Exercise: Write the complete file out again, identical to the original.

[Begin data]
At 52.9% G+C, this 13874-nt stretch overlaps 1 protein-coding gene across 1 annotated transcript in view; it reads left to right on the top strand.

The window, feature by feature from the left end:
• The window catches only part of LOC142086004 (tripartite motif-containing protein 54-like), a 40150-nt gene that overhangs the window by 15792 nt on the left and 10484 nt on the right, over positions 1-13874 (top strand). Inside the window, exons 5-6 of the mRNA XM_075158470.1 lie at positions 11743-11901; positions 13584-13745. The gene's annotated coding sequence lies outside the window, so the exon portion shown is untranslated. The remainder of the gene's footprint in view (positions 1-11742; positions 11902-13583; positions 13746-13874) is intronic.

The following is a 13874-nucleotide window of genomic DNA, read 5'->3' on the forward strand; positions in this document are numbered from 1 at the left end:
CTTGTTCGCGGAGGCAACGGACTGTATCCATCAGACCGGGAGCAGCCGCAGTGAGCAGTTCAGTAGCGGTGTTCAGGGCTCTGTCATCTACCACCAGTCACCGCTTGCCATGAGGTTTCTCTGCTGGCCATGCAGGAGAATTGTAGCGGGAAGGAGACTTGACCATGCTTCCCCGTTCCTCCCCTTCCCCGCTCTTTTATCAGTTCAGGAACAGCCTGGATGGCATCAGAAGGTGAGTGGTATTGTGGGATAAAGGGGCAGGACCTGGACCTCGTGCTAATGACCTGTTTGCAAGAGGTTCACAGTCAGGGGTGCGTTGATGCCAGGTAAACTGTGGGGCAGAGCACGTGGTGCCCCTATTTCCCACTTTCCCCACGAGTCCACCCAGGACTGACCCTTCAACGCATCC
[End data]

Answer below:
At 52.9% G+C, this 13874-nt stretch overlaps 1 protein-coding gene across 1 annotated transcript in view; it reads left to right on the top strand.

The window, feature by feature from the left end:
• The window catches only part of LOC142086004 (tripartite motif-containing protein 54-like), a 40150-nt gene that overhangs the window by 15792 nt on the left and 10484 nt on the right, over positions 1-13874 (top strand). Inside the window, exons 5-6 of the mRNA XM_075158470.1 lie at positions 11743-11901; positions 13584-13745. The gene's annotated coding sequence lies outside the window, so the exon portion shown is untranslated. The remainder of the gene's footprint in view (positions 1-11742; positions 11902-13583; positions 13746-13874) is intronic.

The following is a 13874-nucleotide window of genomic DNA, read 5'->3' on the forward strand; positions in this document are numbered from 1 at the left end:
CTTGTTCGCGGAGGCAACGGACTGTATCCATCAGACCGGGAGCAGCCGCAGTGAGCAGTTCAGTAGCGGTGTTCAGGGCTCTGTCATCTACCACCAGTCACCGCTTGCCATGAGGTTTCTCTGCTGGCCATGCAGGAGAATTGTAGCGGGAAGGAGACTTGACCATGCTTCCCCGTTCCTCCCCTTCCCCGCTCTTTTATCAGTTCAGGAACAGCCTGGATGGCATCAGAAGGTGAGTGGTATTGTGGGATAAAGGGGCAGGACCTGGACCTCGTGCTAATGACCTGTTTGCAAGAGGTTCACAGTCAGGGGTGCGTTGATGCCAGGTAAACTGTGGGGCAGAGCACGTGGTGCCCCTATTTCCCACTTTCCCCACGAGTCCACCCAGGACTGACCCTTCAACGCATCC